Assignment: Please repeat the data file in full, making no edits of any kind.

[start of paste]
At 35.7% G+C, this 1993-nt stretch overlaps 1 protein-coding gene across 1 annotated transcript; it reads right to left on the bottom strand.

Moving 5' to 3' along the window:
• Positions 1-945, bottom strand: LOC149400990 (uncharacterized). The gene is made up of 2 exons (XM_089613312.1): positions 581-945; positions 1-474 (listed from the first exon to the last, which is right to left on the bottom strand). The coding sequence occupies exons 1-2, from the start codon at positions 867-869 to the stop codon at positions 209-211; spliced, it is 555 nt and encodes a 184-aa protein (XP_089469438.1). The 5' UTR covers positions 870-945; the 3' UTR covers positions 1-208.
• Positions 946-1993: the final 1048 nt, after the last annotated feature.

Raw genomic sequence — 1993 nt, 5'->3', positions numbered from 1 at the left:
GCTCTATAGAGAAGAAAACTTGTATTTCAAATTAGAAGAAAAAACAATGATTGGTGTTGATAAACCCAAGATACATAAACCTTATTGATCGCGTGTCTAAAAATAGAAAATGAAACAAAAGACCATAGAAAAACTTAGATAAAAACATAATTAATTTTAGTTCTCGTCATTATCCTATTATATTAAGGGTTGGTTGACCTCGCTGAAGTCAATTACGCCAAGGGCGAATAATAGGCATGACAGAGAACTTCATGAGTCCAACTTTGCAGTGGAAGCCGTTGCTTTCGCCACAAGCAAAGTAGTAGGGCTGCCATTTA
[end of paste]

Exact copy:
At 35.7% G+C, this 1993-nt stretch overlaps 1 protein-coding gene across 1 annotated transcript; it reads right to left on the bottom strand.

Moving 5' to 3' along the window:
• Positions 1-945, bottom strand: LOC149400990 (uncharacterized). The gene is made up of 2 exons (XM_089613312.1): positions 581-945; positions 1-474 (listed from the first exon to the last, which is right to left on the bottom strand). The coding sequence occupies exons 1-2, from the start codon at positions 867-869 to the stop codon at positions 209-211; spliced, it is 555 nt and encodes a 184-aa protein (XP_089469438.1). The 5' UTR covers positions 870-945; the 3' UTR covers positions 1-208.
• Positions 946-1993: the final 1048 nt, after the last annotated feature.

Raw genomic sequence — 1993 nt, 5'->3', positions numbered from 1 at the left:
GCTCTATAGAGAAGAAAACTTGTATTTCAAATTAGAAGAAAAAACAATGATTGGTGTTGATAAACCCAAGATACATAAACCTTATTGATCGCGTGTCTAAAAATAGAAAATGAAACAAAAGACCATAGAAAAACTTAGATAAAAACATAATTAATTTTAGTTCTCGTCATTATCCTATTATATTAAGGGTTGGTTGACCTCGCTGAAGTCAATTACGCCAAGGGCGAATAATAGGCATGACAGAGAACTTCATGAGTCCAACTTTGCAGTGGAAGCCGTTGCTTTCGCCACAAGCAAAGTAGTAGGGCTGCCATTTA